Tuesday, September 4, 2012

Tinkering with jQuery UI Widgets (Part 2): Creating a Custom Widget

In part 1 of this series, we explored chaining several jQuery UI widgets together to enhance our element to do interesting things with the built-in behaviors defined in the UI library. Now we want to create our own widget to encapsulate some new behaviors that utilize the existing UI components and add some new ones specific to our widget.

The pattern for creating jQuery UI widgets is pretty straight forward. Here is the template with some explanations of each section:


(function ($)
{
$.widget("namespace.widgetname",
{
options:
{
// name: value pairs that will
// be set when you call widgetname({options...})
// on an element. Set defaults here
},

_create: function()
{
// Called first time widgetname() is
// called on an element.
// Put one time setup code here that
// are not affected by config options.
// Adding a class to the element is a
// common practice to show that this
// widget has been attached to it.
},

_init: function()
{
// Called everytime widgetname() is
// called on an element. Called after _create
// on initial call on an element
// Put reinitialization code here since
// config options may have been changed
},

_setOption: function(option, value)
{
// Called when widgetname('option' (or 'options'), 'name', value)
// is called. Use switch block to handle each option you've defined
// in the options object.

// Chain to super class (changes in 1.9)
$.Widget.prototype._setOption.apply( this, arguments );
},

destroy: function()
{
// Clean up references you have stored so
// garbage collection can happen. Events are the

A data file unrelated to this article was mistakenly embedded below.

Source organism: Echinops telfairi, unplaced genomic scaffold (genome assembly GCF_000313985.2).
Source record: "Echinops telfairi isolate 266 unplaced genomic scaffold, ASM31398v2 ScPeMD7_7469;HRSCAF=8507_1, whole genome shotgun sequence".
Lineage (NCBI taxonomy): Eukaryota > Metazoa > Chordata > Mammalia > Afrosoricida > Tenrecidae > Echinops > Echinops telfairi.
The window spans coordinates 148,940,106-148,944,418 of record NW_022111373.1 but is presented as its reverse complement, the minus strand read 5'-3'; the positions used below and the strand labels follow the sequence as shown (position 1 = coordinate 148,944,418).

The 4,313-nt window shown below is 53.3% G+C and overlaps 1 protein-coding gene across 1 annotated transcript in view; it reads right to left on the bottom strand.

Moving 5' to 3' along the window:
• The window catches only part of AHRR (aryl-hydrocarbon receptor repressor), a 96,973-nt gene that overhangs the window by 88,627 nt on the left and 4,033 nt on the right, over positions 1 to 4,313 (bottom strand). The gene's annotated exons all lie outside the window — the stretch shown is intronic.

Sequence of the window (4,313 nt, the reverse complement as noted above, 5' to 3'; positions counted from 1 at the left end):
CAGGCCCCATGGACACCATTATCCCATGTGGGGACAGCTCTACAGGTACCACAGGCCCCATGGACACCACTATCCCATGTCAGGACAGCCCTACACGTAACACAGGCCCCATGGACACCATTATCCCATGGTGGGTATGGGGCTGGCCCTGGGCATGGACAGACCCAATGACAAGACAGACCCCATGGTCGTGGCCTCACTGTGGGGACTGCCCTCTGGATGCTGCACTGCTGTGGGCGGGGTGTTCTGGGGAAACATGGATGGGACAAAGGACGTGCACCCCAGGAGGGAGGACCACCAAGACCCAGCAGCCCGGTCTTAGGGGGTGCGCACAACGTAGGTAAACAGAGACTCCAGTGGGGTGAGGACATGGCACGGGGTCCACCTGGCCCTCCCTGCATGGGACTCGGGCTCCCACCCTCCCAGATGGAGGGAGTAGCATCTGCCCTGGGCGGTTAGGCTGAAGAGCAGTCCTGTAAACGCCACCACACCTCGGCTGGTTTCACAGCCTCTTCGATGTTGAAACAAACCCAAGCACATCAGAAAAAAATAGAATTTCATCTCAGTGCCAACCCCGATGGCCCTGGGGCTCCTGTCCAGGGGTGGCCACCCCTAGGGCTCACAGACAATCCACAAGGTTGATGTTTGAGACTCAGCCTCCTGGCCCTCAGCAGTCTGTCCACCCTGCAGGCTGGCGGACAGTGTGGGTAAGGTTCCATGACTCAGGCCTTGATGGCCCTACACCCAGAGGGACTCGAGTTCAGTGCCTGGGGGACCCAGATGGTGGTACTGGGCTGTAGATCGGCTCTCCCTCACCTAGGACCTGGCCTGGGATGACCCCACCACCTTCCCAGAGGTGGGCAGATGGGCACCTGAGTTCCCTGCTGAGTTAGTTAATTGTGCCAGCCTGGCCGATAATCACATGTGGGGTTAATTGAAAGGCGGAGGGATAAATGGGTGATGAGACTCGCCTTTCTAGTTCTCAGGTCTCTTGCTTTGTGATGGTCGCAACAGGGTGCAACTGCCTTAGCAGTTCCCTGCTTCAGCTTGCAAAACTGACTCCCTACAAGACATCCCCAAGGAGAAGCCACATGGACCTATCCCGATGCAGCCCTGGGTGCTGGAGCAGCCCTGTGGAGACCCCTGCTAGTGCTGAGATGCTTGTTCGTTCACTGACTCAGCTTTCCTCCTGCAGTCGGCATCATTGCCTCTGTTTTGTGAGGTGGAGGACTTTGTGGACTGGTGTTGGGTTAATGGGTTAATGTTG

// biggest issue. However, good practice is to
// return the element back to its original state
// before this widget enhanced it.

// Chain to super class (changes in 1.9)
$.Widget.prototype.destroy.call( this );
}

});
}
)(jQuery);


Extending the example from the previous post, we'll make a ColorBox widget to contain the functionality we built in that post:


(function ($)
{
// Make your own namespace - do not use 'ui'
$.widget("sdt.colorbox",
{
options:
{
// We're going to have one option for now
// to set the color of the box and set the
// default to 'green'
color: 'green'
},

_create: function()
{
// this.options is now set so we can
// use it to customize our box.
// this.element is a jQuery object
// representing the target element(s)
// 'this' is the widget object not
// a DOM node or jQuery object.
// all of our widget state and data
// can be stored in this so we have
// it throughout the lifecycle of this
// widget.

this.element
.addClass('colorbox')
.css(
{
height: '100px',
width: '100px',
border: '2px solid black'
})
.resizable(
{
aspectRatio: true,
maxHeight: 500,
maxWidth: 500,
minHeight: 100,
minWidth: 100
})
.draggable(
{
grid: [50, 50],
stop: function (e, ui)
{
alert('done dragging!');
}

});
},

_init: function()
{
// Each time colorbox() is called on an element,
// _init is called. On the first colorbox() call,
// _create is called, then _init. One time setup
// tasks that are not affected by the options,
// can go into _create. Since each call
// to colorbox() can change the options, we
// need to handle that here:

this.element
.css(
{
backgroundColor: this.options.color
});
},

_setOption: function(option, value)
{
// If colorbox('option', 'color', 'newcolor')
// is called, its that same as just reinitializing
// the widget. Need to call the default behavior first
// if we're not doing anything special and
// then call init

$.Widget.prototype._setOption.apply( this, arguments );

this._init();
},

destroy: function()
{
// Need to reset this element(s) back to
// what they were before we enhanced them.
// this includes destorying the other UI
// widgets we created.

this.element
.removeClass('colorbox')
.css(
{
height: '',
width: '',
backgroundColor: ''
})
.resizable('destroy')
.draggable('destroy');

$.Widget.prototype.destroy.call( this );
}

});

}
)(jQuery);


Now we can use this widget like any other UI widget:


<div class="boxes">
<div></div>
<div></div>
<div></div>
</div>

<div id="onebox">




$(function()
{
// Collection of boxes
// will use default color: 'green'
$('.boxes > div').colorbox();

// One box - will use color: 'red'
$('#onebox').colorbox({color: 'red'});

});